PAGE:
Does ‘Planning for the Future’ go far enough?


Academician Derek Latham AoU shares his thoughts on the proposed policy changes

Those involved in the process of creating our towns and cities – architects, planners, developers and housebuilders – know that the current planning system is broken by excess bureaucracy, checking of inappropriate detail, and delay. Planning staff appear overwhelmed and do not have the time to see, or plan for, the bigger picture, the vision of a better future. Hence we are served with more of the same ‘anywhere estates’ throughout the country. The system reactively checks whether applications are too bad to refuse rather than seeking to create an upward spiral of quality.

The ‘Planning for the Future’ proposed policy changes clearly seeks to address this with a clearer, rules-based system, similar to that used to create exemplary urban development in continental cities. Clarity, early in the development process, will remove the uncertainty that a host of planning consultants and lawyers feed off in the multiple stages of current planning procedures increasing costs and exacerbating delays.

It seeks to champion quality by proposing a fast-track system for beautiful buildings utilising local guidance for developers to build and preserve beautiful communities. Sadly, beauty is not a word most people associate with development, yet it is not only the basis for original architectural theory, but it is also a practically realisable goal, as can be seen from developments that have utilised design panels involving communities in ‘charettes’ to express their communal vision of how to create a beautiful place.

Contrary to the expectations of some, this is realisable at a viable investment level, and can, if undertaken online by skilled facilitators, involve a wide variety of residents. It is this process that must challenge and agree the designation of areas proposed for Development, Renewal, or Protection, so that the community decides for the benefit of all, and not just the well-educated and affluent few who want to stop development near them. This will enable the community to protect their heritage, and their local green spaces as if they were ‘mini green belts’, increase the density of development on brownfield sites and champion street trees. Their participation in creating Local Design Codes will require development to exceed a quality threshold for the creation of the new places they and their children will live in.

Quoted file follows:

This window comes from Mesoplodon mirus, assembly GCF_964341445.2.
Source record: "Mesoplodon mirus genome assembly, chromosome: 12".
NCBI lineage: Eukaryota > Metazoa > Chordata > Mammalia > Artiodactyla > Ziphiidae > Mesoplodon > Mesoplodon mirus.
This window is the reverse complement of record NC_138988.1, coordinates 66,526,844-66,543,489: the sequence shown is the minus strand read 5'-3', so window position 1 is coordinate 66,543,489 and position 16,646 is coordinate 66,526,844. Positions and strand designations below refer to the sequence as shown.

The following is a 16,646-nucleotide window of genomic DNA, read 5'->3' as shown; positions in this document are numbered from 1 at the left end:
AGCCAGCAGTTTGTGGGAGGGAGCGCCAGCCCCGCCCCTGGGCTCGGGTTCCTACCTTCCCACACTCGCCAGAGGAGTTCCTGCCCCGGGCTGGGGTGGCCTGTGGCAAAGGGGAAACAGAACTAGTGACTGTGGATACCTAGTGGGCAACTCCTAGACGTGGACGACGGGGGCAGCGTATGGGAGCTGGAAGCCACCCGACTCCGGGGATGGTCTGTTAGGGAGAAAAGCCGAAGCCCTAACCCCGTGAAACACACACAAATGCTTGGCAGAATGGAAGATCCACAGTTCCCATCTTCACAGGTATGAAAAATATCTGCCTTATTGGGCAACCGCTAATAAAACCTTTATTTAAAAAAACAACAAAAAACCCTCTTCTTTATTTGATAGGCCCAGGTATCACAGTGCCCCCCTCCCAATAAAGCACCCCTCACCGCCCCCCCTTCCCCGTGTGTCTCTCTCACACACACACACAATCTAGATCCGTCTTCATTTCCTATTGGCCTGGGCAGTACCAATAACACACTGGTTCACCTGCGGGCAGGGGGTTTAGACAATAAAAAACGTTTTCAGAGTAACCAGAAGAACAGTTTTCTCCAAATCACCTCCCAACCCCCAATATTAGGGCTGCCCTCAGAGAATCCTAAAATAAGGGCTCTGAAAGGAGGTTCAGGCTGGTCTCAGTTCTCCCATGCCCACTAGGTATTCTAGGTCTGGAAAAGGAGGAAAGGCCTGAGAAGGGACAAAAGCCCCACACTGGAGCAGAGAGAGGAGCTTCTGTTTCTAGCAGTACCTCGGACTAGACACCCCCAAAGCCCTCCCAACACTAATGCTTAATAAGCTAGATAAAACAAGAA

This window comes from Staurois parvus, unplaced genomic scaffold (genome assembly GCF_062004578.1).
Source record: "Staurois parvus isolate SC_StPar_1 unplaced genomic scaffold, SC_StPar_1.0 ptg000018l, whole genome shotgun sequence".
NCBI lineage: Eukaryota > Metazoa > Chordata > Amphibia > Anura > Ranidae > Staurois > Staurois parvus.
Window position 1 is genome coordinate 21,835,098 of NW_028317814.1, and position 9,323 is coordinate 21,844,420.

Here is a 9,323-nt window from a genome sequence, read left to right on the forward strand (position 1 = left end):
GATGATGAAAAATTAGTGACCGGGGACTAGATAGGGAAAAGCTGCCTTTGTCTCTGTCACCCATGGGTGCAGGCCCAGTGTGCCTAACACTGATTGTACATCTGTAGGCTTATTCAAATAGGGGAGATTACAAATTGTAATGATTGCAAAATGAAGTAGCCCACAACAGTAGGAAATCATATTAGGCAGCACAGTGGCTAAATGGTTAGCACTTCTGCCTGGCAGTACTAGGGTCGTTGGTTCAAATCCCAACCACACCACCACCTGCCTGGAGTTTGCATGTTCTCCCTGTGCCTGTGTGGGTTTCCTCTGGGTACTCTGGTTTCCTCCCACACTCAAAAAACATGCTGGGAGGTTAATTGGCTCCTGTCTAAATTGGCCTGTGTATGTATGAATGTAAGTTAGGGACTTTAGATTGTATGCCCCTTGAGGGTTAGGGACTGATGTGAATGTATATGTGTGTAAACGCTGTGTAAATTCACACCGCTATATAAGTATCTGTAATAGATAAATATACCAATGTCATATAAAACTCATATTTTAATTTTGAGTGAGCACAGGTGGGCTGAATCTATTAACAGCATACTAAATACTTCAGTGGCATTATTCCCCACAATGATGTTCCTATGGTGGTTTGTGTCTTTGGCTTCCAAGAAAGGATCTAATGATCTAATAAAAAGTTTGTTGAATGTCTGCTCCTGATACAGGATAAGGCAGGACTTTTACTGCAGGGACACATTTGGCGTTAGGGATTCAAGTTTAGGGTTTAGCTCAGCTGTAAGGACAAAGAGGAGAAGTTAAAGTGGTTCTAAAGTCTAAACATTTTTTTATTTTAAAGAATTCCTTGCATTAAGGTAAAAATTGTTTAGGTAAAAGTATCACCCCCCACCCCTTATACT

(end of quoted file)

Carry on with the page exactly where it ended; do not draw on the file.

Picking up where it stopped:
The emphasis, as in Europe, is upon extensive community involvement in the creation of a vision for their place, whether to respect the local vernacular in more sensitive areas or a vision of a utopian future in the inner city. The proposal to create these initial plans within 30 months will be welcome by communities who despair of serial consultation processes occurring over many years with apparently minimal influence. Exploratory work by Yorkshire Forward just after the millennium, and more recently, The Academy of Urbanism, creating ‘Town Teams’ from local people to lead the development process, illustrates how successful an emphasis upon action and speed can avoid ‘consultation fatigue’ and engender not just support, but eager anticipation of a better future. To be achieved this will require an increase in capacity of forward-thinking planners and urbanists at a scale not seen for decades. This is possible but will require national and local government commitment and funding.